After and Before the Lightning

Overview

Highway 18 between Mission and Okreek, South Dakota, is a stretch of no more than eighteen miles, but late at night or in a blizzard it seems endless. "It feels like being somewhere between South Dakota and 'there,'" says Simon Ortiz, "perhaps at the farthest reaches of the galaxy." Acoma Pueblo poet Ortiz spent a winter in South Dakota, teaching at Sinte Gleska College on the Rosebud Lakota Sioux Reservation. The bitter cold and driving snow of a prairie winter were a reality commanding his attention through its...

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Overview

Highway 18 between Mission and Okreek, South Dakota, is a stretch of no more than eighteen miles, but late at night or in a blizzard it seems endless. "It feels like being somewhere between South Dakota and 'there,'" says Simon Ortiz, "perhaps at the farthest reaches of the galaxy." Acoma Pueblo poet Ortiz spent a winter in South Dakota, teaching at Sinte Gleska College on the Rosebud Lakota Sioux Reservation. The bitter cold and driving snow of a prairie winter were a reality commanding his attention through its absolute challenge to survival and the meaning of survival. Ortiz's way of dealing with the hard elements of winter was to write After and Before the Lightning, prose and verse poems that were his response to that long season between the thunderstorms of autumn and spring. "I needed a map of where I was and what I was doing in the cosmos," he writes. In these poems, which he regards as a book-length poetic work, he charts the vast spaces of prairie and time that often seem indistinguishable. As he faces the reality of winter on the South Dakota reservation, he also confronts the harsh political reality for its Native community and culture and for Indian people everywhere. "Writing this poetry reconnected me to the wonder and awe of life," Ortiz states emphatically. Readers will feel the reality of that wonder and awe—and the cold of that South Dakota winter—through the gentle ferocity of his words.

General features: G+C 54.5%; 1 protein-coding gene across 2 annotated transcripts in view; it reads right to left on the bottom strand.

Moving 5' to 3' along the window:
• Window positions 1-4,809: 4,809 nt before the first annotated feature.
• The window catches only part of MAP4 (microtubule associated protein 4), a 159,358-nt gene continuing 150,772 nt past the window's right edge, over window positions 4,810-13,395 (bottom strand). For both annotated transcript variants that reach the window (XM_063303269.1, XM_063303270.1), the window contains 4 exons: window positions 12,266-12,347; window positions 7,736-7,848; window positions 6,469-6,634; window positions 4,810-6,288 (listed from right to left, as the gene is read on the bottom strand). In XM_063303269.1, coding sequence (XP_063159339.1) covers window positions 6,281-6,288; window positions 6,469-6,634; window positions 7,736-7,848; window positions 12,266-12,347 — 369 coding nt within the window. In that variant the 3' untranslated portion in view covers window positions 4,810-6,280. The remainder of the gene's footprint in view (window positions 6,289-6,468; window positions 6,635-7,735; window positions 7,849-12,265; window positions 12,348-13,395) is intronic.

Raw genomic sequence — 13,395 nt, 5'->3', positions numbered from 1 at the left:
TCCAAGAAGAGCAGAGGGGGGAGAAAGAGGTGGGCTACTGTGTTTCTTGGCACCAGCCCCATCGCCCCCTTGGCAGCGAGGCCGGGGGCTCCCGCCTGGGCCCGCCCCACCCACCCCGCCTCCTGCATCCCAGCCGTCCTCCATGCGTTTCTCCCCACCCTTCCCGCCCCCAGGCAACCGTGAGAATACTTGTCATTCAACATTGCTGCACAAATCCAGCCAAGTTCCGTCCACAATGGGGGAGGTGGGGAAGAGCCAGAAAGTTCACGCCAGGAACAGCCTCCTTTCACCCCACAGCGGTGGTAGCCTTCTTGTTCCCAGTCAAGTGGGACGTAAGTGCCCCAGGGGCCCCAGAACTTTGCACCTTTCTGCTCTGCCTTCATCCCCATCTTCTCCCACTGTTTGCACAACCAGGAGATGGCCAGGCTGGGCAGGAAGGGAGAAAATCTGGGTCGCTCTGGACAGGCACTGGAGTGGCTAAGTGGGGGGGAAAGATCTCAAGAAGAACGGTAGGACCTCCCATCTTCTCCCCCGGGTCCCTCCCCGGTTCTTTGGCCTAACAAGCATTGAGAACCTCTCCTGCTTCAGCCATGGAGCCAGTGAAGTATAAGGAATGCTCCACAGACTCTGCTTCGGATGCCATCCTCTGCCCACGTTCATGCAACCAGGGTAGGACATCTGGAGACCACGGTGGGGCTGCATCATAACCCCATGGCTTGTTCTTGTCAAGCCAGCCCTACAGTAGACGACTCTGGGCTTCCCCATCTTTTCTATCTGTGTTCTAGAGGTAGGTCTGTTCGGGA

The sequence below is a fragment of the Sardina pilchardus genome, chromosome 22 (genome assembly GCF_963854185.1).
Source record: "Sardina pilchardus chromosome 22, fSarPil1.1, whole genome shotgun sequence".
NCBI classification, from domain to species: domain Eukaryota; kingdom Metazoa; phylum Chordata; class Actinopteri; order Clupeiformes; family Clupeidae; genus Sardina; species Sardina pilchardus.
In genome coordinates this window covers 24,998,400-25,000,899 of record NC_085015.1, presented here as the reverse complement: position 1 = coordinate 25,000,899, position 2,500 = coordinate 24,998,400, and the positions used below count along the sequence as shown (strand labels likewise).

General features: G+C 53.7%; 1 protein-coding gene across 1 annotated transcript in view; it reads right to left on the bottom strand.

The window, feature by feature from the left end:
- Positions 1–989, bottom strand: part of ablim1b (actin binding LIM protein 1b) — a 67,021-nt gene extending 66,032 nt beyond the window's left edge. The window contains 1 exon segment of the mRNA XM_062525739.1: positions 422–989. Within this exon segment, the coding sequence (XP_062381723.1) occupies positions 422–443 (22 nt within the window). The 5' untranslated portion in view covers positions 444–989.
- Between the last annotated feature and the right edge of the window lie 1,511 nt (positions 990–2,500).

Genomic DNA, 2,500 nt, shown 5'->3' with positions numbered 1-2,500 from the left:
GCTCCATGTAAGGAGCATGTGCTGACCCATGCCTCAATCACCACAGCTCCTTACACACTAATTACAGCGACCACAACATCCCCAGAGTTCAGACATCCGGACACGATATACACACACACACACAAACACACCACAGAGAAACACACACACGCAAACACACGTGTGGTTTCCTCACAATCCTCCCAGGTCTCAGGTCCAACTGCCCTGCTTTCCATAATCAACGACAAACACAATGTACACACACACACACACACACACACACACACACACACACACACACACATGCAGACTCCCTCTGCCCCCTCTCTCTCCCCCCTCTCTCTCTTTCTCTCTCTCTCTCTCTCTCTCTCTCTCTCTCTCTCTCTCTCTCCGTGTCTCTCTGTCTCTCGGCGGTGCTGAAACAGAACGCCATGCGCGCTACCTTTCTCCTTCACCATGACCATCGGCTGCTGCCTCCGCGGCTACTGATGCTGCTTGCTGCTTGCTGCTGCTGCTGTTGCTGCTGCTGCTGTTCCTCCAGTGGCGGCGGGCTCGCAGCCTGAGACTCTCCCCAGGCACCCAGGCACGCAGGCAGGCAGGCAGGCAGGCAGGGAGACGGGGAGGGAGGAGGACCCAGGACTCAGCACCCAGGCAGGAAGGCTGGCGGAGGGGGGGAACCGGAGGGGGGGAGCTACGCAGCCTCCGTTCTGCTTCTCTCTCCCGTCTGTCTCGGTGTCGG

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Editorial Reviews

From the Publisher
"The book contains works of the everyday, the ordinary experiences . . . but it also contains poems of the extraordinary, the sublime, those moments of heightened awareness in which we know why we say yes to the private journeys we take through our various geographies. . . . A spiritual adventure." —Western American Literature"A significant contribution to our literature in general." —World Literature Today"Ortiz is marvelously adept at capturing the moody stages of cabin fever, wonder for the endurance of the land, and the quiet humility of a semi-foreign culture." —Booklist
Publishers Weekly - Publisher's Weekly
The newest volume in Arizona's Sun Tracks series of American Indian literature is a collection of poems and prose pieces by Acoma Indian poet Ortiz (Woven Stone). The book was written during a long South Dakota winter spent on the Rosebud Sioux Indian Reservation. Ortiz comments on this often harsh encounter with nature in pieces that alternately reach for the ineffable and record the mundane. He notes in his preface, ``I felt like I was putting together a map of where I was in the cosmos.'' Like the weather, his words can be cool and crisp. There is a tendency to pass into coldness and abstraction, though a physical detail can surface as equally compelling (or more so). The key to Ortiz's work is the idea of process, which unites the worlds of thought and nature-the one a sequence of ideas, the other a series of moments. Process also accounts for his obsession with time, the link between ``lightyears'' and ``prairie'': ``These eons and vastness make sense./ Lightyears and prairie cosmos know.'' (Sept.)
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Product Details

  • ISBN-13: 9780816514489
  • Publisher: University of Arizona Press
  • Publication date: 7/1/1994
  • Series: Sun Tracks Series, #28
  • Pages: 127
  • Product dimensions: 6.00 (w) x 9.00 (h) x 0.60 (d)

Meet the Author

Poet, fiction writer, essayist, and storyteller Simon Ortiz is a native of Acoma Pueblo and is the author of numerous books.

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